I got two words for the tl;dr crowd: absolutely brilliant!
Mononoke is a story about the Medicine Seller who wanders across medieval Japan (in the last few episodes it takes place in 1920’s instead!) and is dragged into exorcising malicious spirits from time to time. These spirits are never born out of nothing, as the evil spirits are summoned by the wicked deeds done by humans and the spirits want to exact revenge on those awful people. So before the Medicine Seller can exorcise the malevolent spirit, he needs to know the form, the reason and its regret before he can properly exorcise the spirit. After you get to know why the spooky monster is there, then you can ask yourself who’s the real monster in the story.
Mononoke is a mystery – horror anime, and boy, does it have spades of both! The series is divided into multi-episode arcs and it’s literally the anime equivalent of a page-turner. When I started off with Ayakashi’s (2006) Bakeneko arc, I thought I could ease in to the series with watching just one episode. You can already imagine how that went! Of course I had to watch 3 episodes back-to-back before I could call it a day.
So that we’d all be on the same page here I’ll explain why I’m talking about Ayakashi when I’m supposed to be reviewing Mononoke instead. Ayakashi: Samurai Horror Tales is an anthology anime and in its last 3 episodes it introduced the Medicine Seller character and the trademark ukiyo-e style (which is that fancy-ass Japanese wood-cut painting style just like Hokusai’s Great Wave of Kanagawa), which of course carried on to the subsequent series. So Mononoke (2007) is the spin-off of the Ayakashi’s last 3 episodes and it’s all about the Medicine Seller and his wacky adventures.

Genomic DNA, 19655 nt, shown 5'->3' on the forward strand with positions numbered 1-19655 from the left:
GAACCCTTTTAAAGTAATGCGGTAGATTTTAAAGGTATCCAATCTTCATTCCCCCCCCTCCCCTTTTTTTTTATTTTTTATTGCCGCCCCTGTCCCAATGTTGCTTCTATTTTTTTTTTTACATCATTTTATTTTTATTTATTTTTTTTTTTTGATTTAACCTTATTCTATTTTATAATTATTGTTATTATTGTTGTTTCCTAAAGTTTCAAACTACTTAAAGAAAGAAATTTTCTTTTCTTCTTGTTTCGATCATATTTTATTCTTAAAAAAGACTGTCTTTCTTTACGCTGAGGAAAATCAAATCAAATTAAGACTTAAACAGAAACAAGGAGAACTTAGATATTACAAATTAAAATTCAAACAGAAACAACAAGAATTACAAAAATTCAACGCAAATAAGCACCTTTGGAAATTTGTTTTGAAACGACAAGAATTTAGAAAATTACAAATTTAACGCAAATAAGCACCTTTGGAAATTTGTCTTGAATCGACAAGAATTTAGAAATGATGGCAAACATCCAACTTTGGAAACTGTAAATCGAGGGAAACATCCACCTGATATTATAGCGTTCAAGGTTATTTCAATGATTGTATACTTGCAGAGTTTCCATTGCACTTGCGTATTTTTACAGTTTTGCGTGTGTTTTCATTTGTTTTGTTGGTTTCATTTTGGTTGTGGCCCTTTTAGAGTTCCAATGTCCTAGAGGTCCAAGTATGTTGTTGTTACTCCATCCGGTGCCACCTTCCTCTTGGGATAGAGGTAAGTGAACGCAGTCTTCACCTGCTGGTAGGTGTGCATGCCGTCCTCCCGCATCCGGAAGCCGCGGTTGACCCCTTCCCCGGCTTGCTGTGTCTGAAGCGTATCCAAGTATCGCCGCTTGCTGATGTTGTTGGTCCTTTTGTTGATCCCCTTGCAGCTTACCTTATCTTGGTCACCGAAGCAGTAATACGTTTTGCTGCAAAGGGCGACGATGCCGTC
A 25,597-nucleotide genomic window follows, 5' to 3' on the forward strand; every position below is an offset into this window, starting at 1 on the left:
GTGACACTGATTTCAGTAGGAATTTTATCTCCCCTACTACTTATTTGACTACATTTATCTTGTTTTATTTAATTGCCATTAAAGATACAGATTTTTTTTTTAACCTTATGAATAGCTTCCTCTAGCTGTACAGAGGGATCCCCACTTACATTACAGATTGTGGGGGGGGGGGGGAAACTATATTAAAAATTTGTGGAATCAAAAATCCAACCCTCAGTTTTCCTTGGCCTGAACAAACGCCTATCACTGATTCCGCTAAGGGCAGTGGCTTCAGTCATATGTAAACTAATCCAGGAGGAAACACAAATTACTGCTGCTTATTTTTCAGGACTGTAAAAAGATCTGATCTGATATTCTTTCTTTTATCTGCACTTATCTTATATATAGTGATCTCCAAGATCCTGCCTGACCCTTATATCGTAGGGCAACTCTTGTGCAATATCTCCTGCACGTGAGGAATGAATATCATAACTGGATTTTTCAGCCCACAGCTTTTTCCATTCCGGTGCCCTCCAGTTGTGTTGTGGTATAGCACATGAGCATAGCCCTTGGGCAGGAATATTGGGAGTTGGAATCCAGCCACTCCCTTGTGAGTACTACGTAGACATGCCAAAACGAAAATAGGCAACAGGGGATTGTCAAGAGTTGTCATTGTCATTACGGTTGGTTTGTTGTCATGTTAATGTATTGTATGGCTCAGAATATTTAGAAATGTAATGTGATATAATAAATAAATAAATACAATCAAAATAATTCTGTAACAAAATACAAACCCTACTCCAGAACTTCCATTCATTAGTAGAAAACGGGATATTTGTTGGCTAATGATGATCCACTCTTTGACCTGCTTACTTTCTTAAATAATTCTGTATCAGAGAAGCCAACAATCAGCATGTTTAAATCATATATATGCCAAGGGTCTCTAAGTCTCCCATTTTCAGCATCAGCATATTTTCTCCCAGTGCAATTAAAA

Not only are the stories gripping to their bitter and bloody end, the visual style is really psychedelic with the poppy bright colors and almost every surface being covered with a painting and a paper-screen overlay. The stories are presented like a puppet play, with each episode and intermission starting off with silken doors sliding open. The opening of the curtain – so to speak. The music is fitting for the period as the soundtrack heavily uses screeching shakuhachi flutes and thundering taiko drums, making it sound like a samurai epic.
Unfortunately, there are a few things I didn’t like. For example, sometimes the characters talk…… like this.. for dramatic…… effect. It’s kind of ridiculous at times, but ehh, it’s not really that bad. Plus I think the actual exorcism itself is too over-the-top Dragon Ball Z for me, but luckily it happens only briefly before a story arc concludes.
Should you see this anime? If you like mystery / supernatural stories, and not the Scooby-Doo kind of shit, but actually scary stories, then absolutely! Do you like people in kimonos? Boy, does this series deliver on that. In any case, it’s a great show and this one gets my full blessings. See this anime! You won’t regret it.